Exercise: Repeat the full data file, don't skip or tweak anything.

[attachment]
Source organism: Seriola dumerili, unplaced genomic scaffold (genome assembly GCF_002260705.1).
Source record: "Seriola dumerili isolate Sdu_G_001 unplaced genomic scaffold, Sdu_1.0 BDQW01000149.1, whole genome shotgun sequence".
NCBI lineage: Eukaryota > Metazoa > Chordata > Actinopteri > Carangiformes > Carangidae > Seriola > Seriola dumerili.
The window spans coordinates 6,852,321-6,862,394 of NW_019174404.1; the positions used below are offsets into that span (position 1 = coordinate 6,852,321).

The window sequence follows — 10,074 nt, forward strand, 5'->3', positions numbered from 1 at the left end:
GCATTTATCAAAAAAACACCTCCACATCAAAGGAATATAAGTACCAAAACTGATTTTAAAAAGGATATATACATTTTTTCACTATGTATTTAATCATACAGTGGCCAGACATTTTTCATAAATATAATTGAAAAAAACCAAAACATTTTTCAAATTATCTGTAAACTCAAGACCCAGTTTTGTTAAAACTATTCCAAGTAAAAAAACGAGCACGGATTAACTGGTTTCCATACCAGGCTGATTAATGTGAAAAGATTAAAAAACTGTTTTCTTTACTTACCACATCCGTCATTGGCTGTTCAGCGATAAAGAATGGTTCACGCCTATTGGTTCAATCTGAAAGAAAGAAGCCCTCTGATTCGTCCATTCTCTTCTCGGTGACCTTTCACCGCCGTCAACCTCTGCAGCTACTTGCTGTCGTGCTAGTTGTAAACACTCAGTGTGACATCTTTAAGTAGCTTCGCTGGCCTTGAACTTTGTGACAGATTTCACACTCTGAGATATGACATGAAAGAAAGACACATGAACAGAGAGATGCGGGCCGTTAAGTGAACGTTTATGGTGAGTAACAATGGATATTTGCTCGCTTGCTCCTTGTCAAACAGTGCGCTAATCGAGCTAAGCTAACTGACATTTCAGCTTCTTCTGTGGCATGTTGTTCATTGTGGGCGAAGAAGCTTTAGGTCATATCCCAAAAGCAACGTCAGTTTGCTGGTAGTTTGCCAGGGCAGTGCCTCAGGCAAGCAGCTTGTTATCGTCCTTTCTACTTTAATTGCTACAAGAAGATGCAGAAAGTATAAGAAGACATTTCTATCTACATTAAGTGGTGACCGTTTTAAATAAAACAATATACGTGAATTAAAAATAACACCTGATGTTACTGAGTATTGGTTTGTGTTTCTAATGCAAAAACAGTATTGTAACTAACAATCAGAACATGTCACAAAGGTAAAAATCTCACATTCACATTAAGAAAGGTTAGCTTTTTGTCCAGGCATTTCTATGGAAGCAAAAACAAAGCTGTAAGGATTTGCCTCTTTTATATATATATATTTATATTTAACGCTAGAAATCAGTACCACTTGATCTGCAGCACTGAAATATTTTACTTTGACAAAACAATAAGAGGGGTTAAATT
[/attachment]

Source organism: Seriola dumerili, unplaced genomic scaffold (genome assembly GCF_002260705.1).
Source record: "Seriola dumerili isolate Sdu_G_001 unplaced genomic scaffold, Sdu_1.0 BDQW01000149.1, whole genome shotgun sequence".
NCBI lineage: Eukaryota > Metazoa > Chordata > Actinopteri > Carangiformes > Carangidae > Seriola > Seriola dumerili.
The window spans coordinates 6,852,321-6,862,394 of NW_019174404.1; the positions used below are offsets into that span (position 1 = coordinate 6,852,321).

The window sequence follows — 10,074 nt, forward strand, 5'->3', positions numbered from 1 at the left end:
GCATTTATCAAAAAAACACCTCCACATCAAAGGAATATAAGTACCAAAACTGATTTTAAAAAGGATATATACATTTTTTCACTATGTATTTAATCATACAGTGGCCAGACATTTTTCATAAATATAATTGAAAAAAACCAAAACATTTTTCAAATTATCTGTAAACTCAAGACCCAGTTTTGTTAAAACTATTCCAAGTAAAAAAACGAGCACGGATTAACTGGTTTCCATACCAGGCTGATTAATGTGAAAAGATTAAAAAACTGTTTTCTTTACTTACCACATCCGTCATTGGCTGTTCAGCGATAAAGAATGGTTCACGCCTATTGGTTCAATCTGAAAGAAAGAAGCCCTCTGATTCGTCCATTCTCTTCTCGGTGACCTTTCACCGCCGTCAACCTCTGCAGCTACTTGCTGTCGTGCTAGTTGTAAACACTCAGTGTGACATCTTTAAGTAGCTTCGCTGGCCTTGAACTTTGTGACAGATTTCACACTCTGAGATATGACATGAAAGAAAGACACATGAACAGAGAGATGCGGGCCGTTAAGTGAACGTTTATGGTGAGTAACAATGGATATTTGCTCGCTTGCTCCTTGTCAAACAGTGCGCTAATCGAGCTAAGCTAACTGACATTTCAGCTTCTTCTGTGGCATGTTGTTCATTGTGGGCGAAGAAGCTTTAGGTCATATCCCAAAAGCAACGTCAGTTTGCTGGTAGTTTGCCAGGGCAGTGCCTCAGGCAAGCAGCTTGTTATCGTCCTTTCTACTTTAATTGCTACAAGAAGATGCAGAAAGTATAAGAAGACATTTCTATCTACATTAAGTGGTGACCGTTTTAAATAAAACAATATACGTGAATTAAAAATAACACCTGATGTTACTGAGTATTGGTTTGTGTTTCTAATGCAAAAACAGTATTGTAACTAACAATCAGAACATGTCACAAAGGTAAAAATCTCACATTCACATTAAGAAAGGTTAGCTTTTTGTCCAGGCATTTCTATGGAAGCAAAAACAAAGCTGTAAGGATTTGCCTCTTTTATATATATATATTTATATTTAACGCTAGAAATCAGTACCACTTGATCTGCAGCACTGAAATATTTTACTTTGACAAAACAATAAGAGGGGTTAAATT